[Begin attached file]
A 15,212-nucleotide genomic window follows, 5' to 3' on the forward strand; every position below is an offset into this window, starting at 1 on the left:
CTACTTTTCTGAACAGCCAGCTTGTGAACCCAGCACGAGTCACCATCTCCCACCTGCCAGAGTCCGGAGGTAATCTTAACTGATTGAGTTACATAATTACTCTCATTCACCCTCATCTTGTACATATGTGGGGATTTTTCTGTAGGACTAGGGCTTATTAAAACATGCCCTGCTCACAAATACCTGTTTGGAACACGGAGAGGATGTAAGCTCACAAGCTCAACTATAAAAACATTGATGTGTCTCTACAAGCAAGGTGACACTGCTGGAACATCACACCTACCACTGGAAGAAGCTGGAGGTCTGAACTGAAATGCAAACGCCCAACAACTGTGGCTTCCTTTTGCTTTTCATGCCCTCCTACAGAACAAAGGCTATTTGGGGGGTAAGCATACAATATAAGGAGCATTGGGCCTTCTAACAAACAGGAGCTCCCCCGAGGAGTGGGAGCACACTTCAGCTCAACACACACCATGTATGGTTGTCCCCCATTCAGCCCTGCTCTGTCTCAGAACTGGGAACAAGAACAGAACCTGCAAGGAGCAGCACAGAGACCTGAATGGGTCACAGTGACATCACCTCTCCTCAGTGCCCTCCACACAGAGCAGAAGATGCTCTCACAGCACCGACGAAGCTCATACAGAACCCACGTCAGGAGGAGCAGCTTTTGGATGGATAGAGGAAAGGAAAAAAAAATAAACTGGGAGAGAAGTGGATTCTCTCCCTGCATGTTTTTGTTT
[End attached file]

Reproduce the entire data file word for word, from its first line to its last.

A 15,212-nucleotide genomic window follows, 5' to 3' on the forward strand; every position below is an offset into this window, starting at 1 on the left:
CTACTTTTCTGAACAGCCAGCTTGTGAACCCAGCACGAGTCACCATCTCCCACCTGCCAGAGTCCGGAGGTAATCTTAACTGATTGAGTTACATAATTACTCTCATTCACCCTCATCTTGTACATATGTGGGGATTTTTCTGTAGGACTAGGGCTTATTAAAACATGCCCTGCTCACAAATACCTGTTTGGAACACGGAGAGGATGTAAGCTCACAAGCTCAACTATAAAAACATTGATGTGTCTCTACAAGCAAGGTGACACTGCTGGAACATCACACCTACCACTGGAAGAAGCTGGAGGTCTGAACTGAAATGCAAACGCCCAACAACTGTGGCTTCCTTTTGCTTTTCATGCCCTCCTACAGAACAAAGGCTATTTGGGGGGTAAGCATACAATATAAGGAGCATTGGGCCTTCTAACAAACAGGAGCTCCCCCGAGGAGTGGGAGCACACTTCAGCTCAACACACACCATGTATGGTTGTCCCCCATTCAGCCCTGCTCTGTCTCAGAACTGGGAACAAGAACAGAACCTGCAAGGAGCAGCACAGAGACCTGAATGGGTCACAGTGACATCACCTCTCCTCAGTGCCCTCCACACAGAGCAGAAGATGCTCTCACAGCACCGACGAAGCTCATACAGAACCCACGTCAGGAGGAGCAGCTTTTGGATGGATAGAGGAAAGGAAAAAAAAATAAACTGGGAGAGAAGTGGATTCTCTCCCTGCATGTTTTTGTTT